Anviksha knew that her mother was largely responsible for this. She hadn’t known a person more gregarious and desperate for company. Her mother was the kind of person who would host neighbourhood langars at home, inviting everyone from Chunnu ki chachi to Dilip’s uncle’s son’s friend, from the watchman to the dhobi for a free meal.
Smita Punjabi’s doors were always open and so were her ears, ready to take in all they could. It didn’t help that she considered herself a venerated agony aunt, always ready to dole out advice. Unfortunately for her, when it concerned her own daughter, the advice was duly rebuffed.
Anviksha was the antithesis of her mother. Left to her, she could survive for days without any human contact, in a closed windowless room with only food and books for succour, and well, a bathroom. Their contrasting personalities were sufficient to transform the old mosaic tiles of the house into a battleground ever so often. The fact that she lived with her mother had also become the butt of jokes in her rather miniscule circle of friends.
‘What recipe are you teaching us today, Smita?’
‘Sai bhaji. It’s considered a staple but I think it’s a delicacy.’
‘Delicacy? It’s vile!’ blurted Anviksha unwittingly, at the thought of the spinach goop her mother was making out to be some Michelin star food.
Smita Punjabi’s eyes narrowed, ‘Anu! Give things a chance before you talk of them like this!’
‘Like what?’ asked Anviksha. ‘Besides, I’ve been giving it a chance since I was a kid.’
‘Smita, let her be, we should be sympathetic,’ Mrs Mehta broke in. ‘The poor thing.’
Anviksha had a fair idea where this was headed even before she asked the question, ‘Why the pity, auntie?’
‘Sympathy, not pity,’ Smita Punjabi corrected.
‘Same thing,’ Anviksha retorted.
‘I get it beta, it is not easy being a divorcee,’ Mrs Mehta clucked.
‘Not at all easy,’ agreed Mrs Lalwani. ‘And being divorced not once, but twice. How do you think she must be feeling?’
Anviksha felt as though she were invisible and the commiserations and clucks were being passed around over her head. ‘Auntie,’ she retorted, ‘I was the one who divorced my first husband and I am very keen on divorcing the second one as well. You make me sound like some helpless chicken!’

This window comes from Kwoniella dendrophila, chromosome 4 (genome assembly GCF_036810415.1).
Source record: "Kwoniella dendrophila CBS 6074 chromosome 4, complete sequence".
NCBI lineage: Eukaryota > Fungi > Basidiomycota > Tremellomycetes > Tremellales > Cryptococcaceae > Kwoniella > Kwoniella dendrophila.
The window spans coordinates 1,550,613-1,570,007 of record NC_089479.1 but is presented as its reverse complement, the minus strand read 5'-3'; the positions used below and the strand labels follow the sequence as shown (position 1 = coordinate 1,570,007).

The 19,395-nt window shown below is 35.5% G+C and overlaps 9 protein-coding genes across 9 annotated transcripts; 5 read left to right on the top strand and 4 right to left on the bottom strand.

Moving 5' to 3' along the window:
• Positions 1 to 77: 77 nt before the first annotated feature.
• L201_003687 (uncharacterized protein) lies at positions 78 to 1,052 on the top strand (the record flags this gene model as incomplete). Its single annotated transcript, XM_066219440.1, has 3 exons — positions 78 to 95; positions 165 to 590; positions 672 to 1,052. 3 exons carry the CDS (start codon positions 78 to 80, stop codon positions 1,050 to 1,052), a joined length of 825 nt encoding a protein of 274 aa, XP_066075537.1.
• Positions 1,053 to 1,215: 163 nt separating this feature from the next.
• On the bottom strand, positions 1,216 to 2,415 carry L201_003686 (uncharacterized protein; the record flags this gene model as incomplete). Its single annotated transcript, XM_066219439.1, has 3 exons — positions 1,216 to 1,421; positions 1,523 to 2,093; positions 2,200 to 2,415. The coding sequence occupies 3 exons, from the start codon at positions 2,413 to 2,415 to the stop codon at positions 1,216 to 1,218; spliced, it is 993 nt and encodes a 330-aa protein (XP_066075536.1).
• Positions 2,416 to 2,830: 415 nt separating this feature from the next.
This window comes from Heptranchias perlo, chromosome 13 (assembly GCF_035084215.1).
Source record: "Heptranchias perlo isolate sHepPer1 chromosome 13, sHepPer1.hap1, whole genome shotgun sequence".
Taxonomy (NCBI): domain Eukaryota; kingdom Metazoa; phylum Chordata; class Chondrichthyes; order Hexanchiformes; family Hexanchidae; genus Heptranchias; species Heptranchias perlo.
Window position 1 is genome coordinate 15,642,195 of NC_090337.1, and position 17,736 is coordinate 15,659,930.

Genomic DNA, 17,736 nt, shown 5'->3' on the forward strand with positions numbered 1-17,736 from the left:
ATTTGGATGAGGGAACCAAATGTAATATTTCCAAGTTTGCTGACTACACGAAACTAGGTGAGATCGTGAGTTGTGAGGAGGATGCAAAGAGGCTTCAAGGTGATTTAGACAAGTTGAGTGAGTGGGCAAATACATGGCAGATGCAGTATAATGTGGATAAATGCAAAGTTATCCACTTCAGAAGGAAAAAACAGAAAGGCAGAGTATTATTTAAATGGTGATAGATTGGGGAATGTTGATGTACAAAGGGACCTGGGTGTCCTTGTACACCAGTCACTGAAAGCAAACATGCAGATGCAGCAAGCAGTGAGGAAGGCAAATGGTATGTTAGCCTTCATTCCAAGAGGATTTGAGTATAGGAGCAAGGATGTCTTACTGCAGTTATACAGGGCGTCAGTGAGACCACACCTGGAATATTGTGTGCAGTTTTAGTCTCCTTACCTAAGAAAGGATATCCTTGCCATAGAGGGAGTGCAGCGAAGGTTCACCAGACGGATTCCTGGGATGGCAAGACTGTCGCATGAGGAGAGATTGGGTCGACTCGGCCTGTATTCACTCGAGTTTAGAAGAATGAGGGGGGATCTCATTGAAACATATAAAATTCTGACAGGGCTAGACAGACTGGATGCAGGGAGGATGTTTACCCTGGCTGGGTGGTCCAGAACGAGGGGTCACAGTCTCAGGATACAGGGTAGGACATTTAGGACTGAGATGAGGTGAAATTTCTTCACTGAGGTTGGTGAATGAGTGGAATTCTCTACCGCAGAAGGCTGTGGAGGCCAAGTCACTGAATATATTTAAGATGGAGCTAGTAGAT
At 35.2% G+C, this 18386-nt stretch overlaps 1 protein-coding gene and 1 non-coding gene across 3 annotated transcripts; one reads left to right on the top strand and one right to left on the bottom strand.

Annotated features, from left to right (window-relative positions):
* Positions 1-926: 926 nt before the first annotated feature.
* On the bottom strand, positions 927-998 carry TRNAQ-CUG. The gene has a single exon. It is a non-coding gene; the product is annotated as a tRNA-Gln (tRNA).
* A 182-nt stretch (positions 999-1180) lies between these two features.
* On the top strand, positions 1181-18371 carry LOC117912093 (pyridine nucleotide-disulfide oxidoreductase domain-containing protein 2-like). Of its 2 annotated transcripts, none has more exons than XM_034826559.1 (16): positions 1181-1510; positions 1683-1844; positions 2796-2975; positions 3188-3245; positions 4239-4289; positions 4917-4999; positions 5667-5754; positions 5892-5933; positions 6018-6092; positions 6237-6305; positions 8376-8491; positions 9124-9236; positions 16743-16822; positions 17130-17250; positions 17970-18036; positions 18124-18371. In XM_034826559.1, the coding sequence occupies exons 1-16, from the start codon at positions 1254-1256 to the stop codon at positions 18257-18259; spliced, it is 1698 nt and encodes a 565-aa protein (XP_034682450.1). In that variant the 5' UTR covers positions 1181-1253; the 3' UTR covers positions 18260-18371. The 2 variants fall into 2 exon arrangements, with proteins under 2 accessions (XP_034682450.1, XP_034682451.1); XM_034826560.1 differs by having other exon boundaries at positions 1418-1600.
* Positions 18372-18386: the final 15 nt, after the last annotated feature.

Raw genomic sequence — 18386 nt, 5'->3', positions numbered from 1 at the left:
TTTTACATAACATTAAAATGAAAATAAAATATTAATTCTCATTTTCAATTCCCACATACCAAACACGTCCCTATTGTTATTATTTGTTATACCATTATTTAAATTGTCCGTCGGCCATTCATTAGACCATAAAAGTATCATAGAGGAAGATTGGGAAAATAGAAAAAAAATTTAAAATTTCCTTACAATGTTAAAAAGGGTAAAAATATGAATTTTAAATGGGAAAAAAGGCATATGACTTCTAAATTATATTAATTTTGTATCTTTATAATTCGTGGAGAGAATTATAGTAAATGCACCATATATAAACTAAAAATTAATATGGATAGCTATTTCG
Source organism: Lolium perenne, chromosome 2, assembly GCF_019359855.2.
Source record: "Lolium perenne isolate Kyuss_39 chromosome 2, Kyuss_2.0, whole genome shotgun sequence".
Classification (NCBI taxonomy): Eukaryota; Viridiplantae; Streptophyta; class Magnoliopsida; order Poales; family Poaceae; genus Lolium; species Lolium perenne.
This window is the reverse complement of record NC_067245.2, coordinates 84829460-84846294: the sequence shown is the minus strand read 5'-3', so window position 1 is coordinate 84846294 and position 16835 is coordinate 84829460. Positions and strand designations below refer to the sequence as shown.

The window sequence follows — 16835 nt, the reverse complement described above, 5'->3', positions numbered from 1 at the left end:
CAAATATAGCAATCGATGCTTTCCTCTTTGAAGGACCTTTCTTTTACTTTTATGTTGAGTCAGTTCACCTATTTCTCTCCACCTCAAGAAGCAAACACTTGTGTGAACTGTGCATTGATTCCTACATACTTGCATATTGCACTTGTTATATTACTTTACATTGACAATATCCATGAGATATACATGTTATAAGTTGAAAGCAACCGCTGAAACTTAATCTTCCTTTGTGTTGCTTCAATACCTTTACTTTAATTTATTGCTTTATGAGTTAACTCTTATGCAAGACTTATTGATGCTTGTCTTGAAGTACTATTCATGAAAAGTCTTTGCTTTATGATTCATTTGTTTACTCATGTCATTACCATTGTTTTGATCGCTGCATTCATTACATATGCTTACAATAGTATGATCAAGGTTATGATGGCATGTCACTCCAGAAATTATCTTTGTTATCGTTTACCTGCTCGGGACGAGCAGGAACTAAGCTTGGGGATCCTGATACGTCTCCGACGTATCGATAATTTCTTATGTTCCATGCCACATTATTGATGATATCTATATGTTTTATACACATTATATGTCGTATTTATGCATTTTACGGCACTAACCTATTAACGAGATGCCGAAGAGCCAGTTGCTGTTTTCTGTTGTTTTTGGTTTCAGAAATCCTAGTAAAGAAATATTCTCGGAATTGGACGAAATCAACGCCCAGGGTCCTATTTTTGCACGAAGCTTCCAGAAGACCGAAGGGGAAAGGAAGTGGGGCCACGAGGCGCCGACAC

‘You might think this is the most exciting thing to have happened to you, but the world has its own beliefs and conventions,’ said her mother.
‘So the D word is anathema to society at large.’
‘What is anthima?’ her mother asked Mrs Lalwani, hoping her friend’s talents extended to the English language as well.
Mrs Lalwani shrugged, ‘Google it?’
Mrs Ganguly intervened wisely. ‘Forget this why when how what, Onbeekha,’ she said, rechristening Anviksha’s name in Bengali, ‘Trust me, it is still not too late. Your mother tells me the divorce is not final. Call him for a meal, cook up a storm and win him back!’
‘Really, Gulu auntie?’ Anviksha laughed. ‘Win him back with food. It’s that simple?’
‘Of course, what do you think I’ve been doing with Mr Ganguly for years now? Ours was an arranged marriage. Before he could even determine his feelings for me, I started stuffing him like a Christmas turkey. Forty-two years later, he is still in a food coma and now it’s too late to leave me!’ She laughed so hard that it took her some time to catch her breath.
Anviksha stood up with a weary smile. ‘Thanks auntie, but that boat has sailed and I’m really not interested,’ she began to walk away, regretting being trapped at home on the weekend. But the standing committee on human relations was just getting started.
‘What boat? Why is she talking of boats?’ asked one bewildered voice.
‘Ranvijay is seeing another girl,’ explained another.
Anviksha couldn’t tell who said it, but it didn’t matter. She clenched her fist, supremely irritated with her mother for supplying her entire life on a platter to all and sundry. She counted to ten and then turned around with a calm face. ‘In fact, that is correct,’ she said. ‘Now let me tell you all about this very interesting concept called compersion.’
‘Here we go again,’ sighed her mother clutching her head.
‘Conversion?’ asked Gulu auntie, not sure what she had heard.
‘Aaah. A very intelligent man called Luke Brenning proposed a theory, that it is possible for us to feel happy, even good, when someone we love is in another relationship.’
‘Hain?’ was the general response.
‘Yes. So instead of being neurotic and crushed by jealousy, I’m actually happy that my soon to be ex-husband is dilly dallying with a chit of a girl. It’s liberating if you ask me!’
This announcement was followed by a pin-drop silence, followed by much confused chatter.
Anviksha walked away grinning at her victory.